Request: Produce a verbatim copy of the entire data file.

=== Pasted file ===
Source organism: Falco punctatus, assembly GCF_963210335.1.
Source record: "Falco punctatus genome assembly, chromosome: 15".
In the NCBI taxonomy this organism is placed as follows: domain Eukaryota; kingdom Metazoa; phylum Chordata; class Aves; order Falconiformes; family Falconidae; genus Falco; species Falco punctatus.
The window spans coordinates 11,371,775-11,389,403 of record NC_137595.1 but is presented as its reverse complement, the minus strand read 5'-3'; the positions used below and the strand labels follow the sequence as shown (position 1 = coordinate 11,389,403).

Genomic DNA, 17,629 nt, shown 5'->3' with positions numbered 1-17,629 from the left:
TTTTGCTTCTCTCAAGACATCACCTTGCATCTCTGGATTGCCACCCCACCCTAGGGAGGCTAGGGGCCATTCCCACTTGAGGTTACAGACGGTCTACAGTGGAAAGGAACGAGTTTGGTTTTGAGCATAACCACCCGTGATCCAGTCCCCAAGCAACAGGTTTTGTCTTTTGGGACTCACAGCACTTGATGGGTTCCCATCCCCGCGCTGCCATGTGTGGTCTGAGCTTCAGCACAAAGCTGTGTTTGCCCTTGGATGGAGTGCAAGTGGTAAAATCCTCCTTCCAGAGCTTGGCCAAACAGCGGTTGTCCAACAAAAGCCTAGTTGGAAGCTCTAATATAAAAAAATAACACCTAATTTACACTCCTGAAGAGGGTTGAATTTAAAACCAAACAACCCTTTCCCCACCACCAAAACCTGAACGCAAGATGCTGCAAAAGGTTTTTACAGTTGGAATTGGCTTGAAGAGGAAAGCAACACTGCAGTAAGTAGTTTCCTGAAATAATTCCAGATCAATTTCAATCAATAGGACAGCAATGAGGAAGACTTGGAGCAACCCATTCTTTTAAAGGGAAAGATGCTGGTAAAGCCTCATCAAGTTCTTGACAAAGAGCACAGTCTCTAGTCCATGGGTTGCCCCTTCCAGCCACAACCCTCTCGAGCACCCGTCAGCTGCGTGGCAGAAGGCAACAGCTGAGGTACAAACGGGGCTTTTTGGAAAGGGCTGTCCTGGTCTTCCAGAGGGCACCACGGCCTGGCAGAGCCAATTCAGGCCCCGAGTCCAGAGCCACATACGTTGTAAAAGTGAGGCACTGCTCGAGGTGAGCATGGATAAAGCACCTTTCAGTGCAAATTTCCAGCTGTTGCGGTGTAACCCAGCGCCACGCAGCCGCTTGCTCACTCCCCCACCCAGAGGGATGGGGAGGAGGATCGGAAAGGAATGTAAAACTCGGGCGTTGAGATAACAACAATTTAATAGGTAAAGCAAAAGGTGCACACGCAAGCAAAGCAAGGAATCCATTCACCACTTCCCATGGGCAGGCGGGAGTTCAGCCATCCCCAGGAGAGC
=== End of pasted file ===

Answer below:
Source organism: Falco punctatus, assembly GCF_963210335.1.
Source record: "Falco punctatus genome assembly, chromosome: 15".
In the NCBI taxonomy this organism is placed as follows: domain Eukaryota; kingdom Metazoa; phylum Chordata; class Aves; order Falconiformes; family Falconidae; genus Falco; species Falco punctatus.
The window spans coordinates 11,371,775-11,389,403 of record NC_137595.1 but is presented as its reverse complement, the minus strand read 5'-3'; the positions used below and the strand labels follow the sequence as shown (position 1 = coordinate 11,389,403).

Genomic DNA, 17,629 nt, shown 5'->3' with positions numbered 1-17,629 from the left:
TTTTGCTTCTCTCAAGACATCACCTTGCATCTCTGGATTGCCACCCCACCCTAGGGAGGCTAGGGGCCATTCCCACTTGAGGTTACAGACGGTCTACAGTGGAAAGGAACGAGTTTGGTTTTGAGCATAACCACCCGTGATCCAGTCCCCAAGCAACAGGTTTTGTCTTTTGGGACTCACAGCACTTGATGGGTTCCCATCCCCGCGCTGCCATGTGTGGTCTGAGCTTCAGCACAAAGCTGTGTTTGCCCTTGGATGGAGTGCAAGTGGTAAAATCCTCCTTCCAGAGCTTGGCCAAACAGCGGTTGTCCAACAAAAGCCTAGTTGGAAGCTCTAATATAAAAAAATAACACCTAATTTACACTCCTGAAGAGGGTTGAATTTAAAACCAAACAACCCTTTCCCCACCACCAAAACCTGAACGCAAGATGCTGCAAAAGGTTTTTACAGTTGGAATTGGCTTGAAGAGGAAAGCAACACTGCAGTAAGTAGTTTCCTGAAATAATTCCAGATCAATTTCAATCAATAGGACAGCAATGAGGAAGACTTGGAGCAACCCATTCTTTTAAAGGGAAAGATGCTGGTAAAGCCTCATCAAGTTCTTGACAAAGAGCACAGTCTCTAGTCCATGGGTTGCCCCTTCCAGCCACAACCCTCTCGAGCACCCGTCAGCTGCGTGGCAGAAGGCAACAGCTGAGGTACAAACGGGGCTTTTTGGAAAGGGCTGTCCTGGTCTTCCAGAGGGCACCACGGCCTGGCAGAGCCAATTCAGGCCCCGAGTCCAGAGCCACATACGTTGTAAAAGTGAGGCACTGCTCGAGGTGAGCATGGATAAAGCACCTTTCAGTGCAAATTTCCAGCTGTTGCGGTGTAACCCAGCGCCACGCAGCCGCTTGCTCACTCCCCCACCCAGAGGGATGGGGAGGAGGATCGGAAAGGAATGTAAAACTCGGGCGTTGAGATAACAACAATTTAATAGGTAAAGCAAAAGGTGCACACGCAAGCAAAGCAAGGAATCCATTCACCACTTCCCATGGGCAGGCGGGAGTTCAGCCATCCCCAGGAGAGC